The President guided on the key and essential workplaces such as factories, banks, restaurants, construction sites, supermarkets, wholesale facilities, among others that should remain operating during this lockdown.
All workplaces that are operating were given conditions on Covid-19 prevention and control measures.
In order to complement the efforts of the Ministry of Health (MoH) in containing this pandemic, the Directorate of Labour, Employment and Occupational Safety and Health in the Ministry of Gender, Labour and Social Development developed Covid-19 prevention at workplaces ---standard operating procedures (SOPs).
The SOPs are intended to ensure the safety and health of workers, employers and contractors during the fight against Covid-19. The SOPs were approved by the national taskforce on Covid-19.
To contextualise the SOPs in line with the national legal framework, s.10 of the Employment Act, 2006, it empowers the labour officer to enforce legal provisions relating to the conditions of work and protection of workers while engaged in their work. Similarly, s.11 of the same Act empowers the labour officers to close a workplace if he/she believes that there is imminent danger to health or safety of the workers.
Suffice to note that the s.13 of the Occupational Safety and Health Act, 2006 provides that it is the duty of employers to protect as far as is reasonably practicable, all measures for the protection of his or her workers and the general public from the dangerous aspects of the employer’s undertaking at his or her own cost.
The law makes it a mandate for employers to provide adequate and appropriate information, instructions, training and supervision necessary to ensure, as far as is reasonably practicable, the safety and health of the employees, and the application and use of occupational safety and health measures, taking into account the functions and capabilities of the different categories of workers in an undertaking.
Therefore, the Covid-19 Prevention at Workplaces SOPs require employers to do as follows:
Establish a workplace Covid-19 taskforce of three to five workers. This committee is mandated to champion the Covid-19 prevention and control measures in a facility; maintain workplace hygiene which includes both hand washing facilities and tools for that purpose; put in place proper signage which includes informative, precaution, mandatory and prohibitive signage on Covid-19 prevention and control.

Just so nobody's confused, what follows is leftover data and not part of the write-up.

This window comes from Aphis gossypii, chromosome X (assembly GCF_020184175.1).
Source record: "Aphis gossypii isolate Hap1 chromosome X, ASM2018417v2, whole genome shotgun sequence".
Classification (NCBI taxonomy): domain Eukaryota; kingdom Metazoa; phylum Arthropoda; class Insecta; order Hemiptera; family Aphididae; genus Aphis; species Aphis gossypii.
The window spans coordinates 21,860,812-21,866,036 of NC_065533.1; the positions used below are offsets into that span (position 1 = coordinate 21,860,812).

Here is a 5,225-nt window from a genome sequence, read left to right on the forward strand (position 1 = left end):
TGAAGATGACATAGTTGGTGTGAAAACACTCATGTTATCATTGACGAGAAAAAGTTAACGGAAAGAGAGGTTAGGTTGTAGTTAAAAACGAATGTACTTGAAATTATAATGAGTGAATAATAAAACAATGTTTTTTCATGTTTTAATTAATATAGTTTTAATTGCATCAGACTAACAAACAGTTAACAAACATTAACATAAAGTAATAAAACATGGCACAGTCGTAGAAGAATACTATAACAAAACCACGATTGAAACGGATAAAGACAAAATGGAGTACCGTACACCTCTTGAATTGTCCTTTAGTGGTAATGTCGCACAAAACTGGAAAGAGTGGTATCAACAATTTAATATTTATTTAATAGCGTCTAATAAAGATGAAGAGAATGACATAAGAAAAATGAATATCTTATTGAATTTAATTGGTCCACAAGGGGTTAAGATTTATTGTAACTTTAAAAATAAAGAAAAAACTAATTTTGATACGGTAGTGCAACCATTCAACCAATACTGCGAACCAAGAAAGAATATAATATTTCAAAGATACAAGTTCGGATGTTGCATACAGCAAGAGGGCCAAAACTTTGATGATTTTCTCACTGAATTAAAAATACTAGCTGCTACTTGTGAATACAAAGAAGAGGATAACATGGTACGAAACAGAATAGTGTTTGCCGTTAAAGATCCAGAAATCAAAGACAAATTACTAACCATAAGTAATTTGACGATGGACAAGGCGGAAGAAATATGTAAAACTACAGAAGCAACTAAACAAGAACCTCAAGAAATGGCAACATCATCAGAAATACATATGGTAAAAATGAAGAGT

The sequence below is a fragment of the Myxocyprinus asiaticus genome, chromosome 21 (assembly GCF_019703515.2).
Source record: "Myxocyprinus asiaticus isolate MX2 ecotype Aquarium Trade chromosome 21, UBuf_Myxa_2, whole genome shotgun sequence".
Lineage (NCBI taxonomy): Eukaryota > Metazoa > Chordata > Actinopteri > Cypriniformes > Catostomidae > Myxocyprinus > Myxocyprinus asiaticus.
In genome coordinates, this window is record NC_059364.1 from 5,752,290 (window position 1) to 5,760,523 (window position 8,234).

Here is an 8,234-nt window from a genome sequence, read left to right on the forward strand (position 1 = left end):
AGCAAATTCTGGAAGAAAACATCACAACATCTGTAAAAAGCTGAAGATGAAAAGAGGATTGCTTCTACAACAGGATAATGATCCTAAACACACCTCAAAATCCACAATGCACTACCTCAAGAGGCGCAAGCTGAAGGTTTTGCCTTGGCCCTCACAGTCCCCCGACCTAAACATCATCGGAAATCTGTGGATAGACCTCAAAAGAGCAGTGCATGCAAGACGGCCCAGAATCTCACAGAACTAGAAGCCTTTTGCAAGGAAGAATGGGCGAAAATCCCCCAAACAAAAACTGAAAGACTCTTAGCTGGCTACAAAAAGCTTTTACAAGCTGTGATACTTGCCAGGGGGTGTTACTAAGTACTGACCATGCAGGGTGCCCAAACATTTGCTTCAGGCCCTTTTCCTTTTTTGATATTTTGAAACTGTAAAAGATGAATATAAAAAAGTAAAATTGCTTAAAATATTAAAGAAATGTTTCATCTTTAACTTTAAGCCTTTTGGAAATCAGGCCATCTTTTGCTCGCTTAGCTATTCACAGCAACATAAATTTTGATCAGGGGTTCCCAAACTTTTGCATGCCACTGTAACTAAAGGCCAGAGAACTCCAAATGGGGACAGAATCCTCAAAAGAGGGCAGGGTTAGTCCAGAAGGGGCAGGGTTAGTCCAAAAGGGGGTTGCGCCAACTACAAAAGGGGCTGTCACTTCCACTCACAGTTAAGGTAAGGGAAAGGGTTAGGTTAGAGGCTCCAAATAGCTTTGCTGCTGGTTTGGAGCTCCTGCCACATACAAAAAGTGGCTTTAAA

The SOPs also require the employer to implement social distancing. All employers are required to configure their work processes to Covid-19 prevention and control measures including social distancing in all company/organisation work places; respect employee rights which include not terminating employment of workers suffering from Covid-19 but instead granting them sick leave with pay in accordance with the Employment Act, 2006, Contract of Service and Collective Bargaining Agreement if any.
This also includes treating all workers with equality, dignity and respect, irrespective of their gender and migration status.
Employers should also be aware that s.23 of the OSH Act, 2006 provides for employers’ duty to conduct their undertaking in a way that ensures, as far as is reasonably practicable, that any person who is not in his or her employment but who may be affected by the undertaking, is not exposed to risks to his or her health.
Therefore, if there is sufficient evidence that a person who is not necessarily your worker contracts Covid-19 at your work place, then the law makes employers liable to pay for damages.
Accordingly, all Labour Officers across the country (159 officers) are conducting Covid-19 Specific Labour Inspections to ensure that all Covid-19 SOPs at workplaces are adhered to.
Employers are requested to utilise these labour offices in the fight against this pandemic.
The Writer is a Commissioner-Labour, Industrial Relations & Productivity, Ministry of Gender, Labour and Social Development